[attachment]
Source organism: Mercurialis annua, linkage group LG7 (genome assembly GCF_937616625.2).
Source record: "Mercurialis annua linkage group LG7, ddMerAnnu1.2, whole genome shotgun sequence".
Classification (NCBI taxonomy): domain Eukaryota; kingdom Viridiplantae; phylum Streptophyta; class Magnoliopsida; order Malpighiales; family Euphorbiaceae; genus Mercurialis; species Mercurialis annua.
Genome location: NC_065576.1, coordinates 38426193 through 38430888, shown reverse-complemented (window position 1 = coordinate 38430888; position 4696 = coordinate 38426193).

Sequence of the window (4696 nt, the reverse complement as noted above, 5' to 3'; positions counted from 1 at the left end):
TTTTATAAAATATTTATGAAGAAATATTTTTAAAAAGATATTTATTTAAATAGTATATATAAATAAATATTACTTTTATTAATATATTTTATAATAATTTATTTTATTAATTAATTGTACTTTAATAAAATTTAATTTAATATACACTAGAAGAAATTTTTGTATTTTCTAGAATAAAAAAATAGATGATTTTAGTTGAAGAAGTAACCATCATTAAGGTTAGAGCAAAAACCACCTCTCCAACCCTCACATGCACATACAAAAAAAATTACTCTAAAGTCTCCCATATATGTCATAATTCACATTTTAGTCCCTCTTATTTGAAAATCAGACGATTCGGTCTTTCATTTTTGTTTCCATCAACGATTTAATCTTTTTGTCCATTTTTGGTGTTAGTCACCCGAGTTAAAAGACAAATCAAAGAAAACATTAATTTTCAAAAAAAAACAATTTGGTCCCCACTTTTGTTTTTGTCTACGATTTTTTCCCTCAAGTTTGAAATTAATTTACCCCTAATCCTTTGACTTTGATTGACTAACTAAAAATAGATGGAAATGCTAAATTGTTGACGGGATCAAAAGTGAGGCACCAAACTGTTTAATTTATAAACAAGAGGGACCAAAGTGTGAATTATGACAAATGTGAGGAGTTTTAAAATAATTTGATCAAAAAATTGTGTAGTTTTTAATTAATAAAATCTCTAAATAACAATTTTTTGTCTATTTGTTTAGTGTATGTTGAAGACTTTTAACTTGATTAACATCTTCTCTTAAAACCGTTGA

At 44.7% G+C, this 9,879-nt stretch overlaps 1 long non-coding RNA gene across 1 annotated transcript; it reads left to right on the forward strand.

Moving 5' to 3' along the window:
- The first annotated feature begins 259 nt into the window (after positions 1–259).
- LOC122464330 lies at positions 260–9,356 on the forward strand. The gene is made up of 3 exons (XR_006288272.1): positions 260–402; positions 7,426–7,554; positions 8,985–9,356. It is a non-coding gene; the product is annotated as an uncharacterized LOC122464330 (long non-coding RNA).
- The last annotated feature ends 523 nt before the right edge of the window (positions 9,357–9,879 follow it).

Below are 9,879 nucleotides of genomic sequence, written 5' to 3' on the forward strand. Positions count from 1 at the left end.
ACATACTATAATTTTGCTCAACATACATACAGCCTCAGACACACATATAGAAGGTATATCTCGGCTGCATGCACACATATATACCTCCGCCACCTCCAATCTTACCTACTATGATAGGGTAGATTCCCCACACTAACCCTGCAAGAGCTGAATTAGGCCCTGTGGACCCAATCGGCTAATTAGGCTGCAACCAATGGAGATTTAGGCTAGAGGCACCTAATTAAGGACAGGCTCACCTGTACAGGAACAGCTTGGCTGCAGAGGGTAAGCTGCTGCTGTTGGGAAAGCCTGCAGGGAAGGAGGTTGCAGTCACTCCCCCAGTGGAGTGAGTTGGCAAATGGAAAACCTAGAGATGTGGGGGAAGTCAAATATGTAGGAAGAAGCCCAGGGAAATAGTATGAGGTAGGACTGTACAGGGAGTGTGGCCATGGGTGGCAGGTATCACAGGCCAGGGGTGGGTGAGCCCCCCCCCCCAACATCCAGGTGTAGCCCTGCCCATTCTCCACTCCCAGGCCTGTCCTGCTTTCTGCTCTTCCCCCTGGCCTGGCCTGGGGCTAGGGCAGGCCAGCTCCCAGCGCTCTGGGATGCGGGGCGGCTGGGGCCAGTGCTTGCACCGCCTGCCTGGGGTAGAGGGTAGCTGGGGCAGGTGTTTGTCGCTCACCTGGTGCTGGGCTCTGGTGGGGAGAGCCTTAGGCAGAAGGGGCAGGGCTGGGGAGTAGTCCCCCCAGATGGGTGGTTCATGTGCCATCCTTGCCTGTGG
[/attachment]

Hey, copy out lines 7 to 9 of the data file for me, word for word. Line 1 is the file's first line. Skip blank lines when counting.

At 44.7% G+C, this 9,879-nt stretch overlaps 1 long non-coding RNA gene across 1 annotated transcript; it reads left to right on the forward strand.

Moving 5' to 3' along the window:
- The first annotated feature begins 259 nt into the window (after positions 1–259).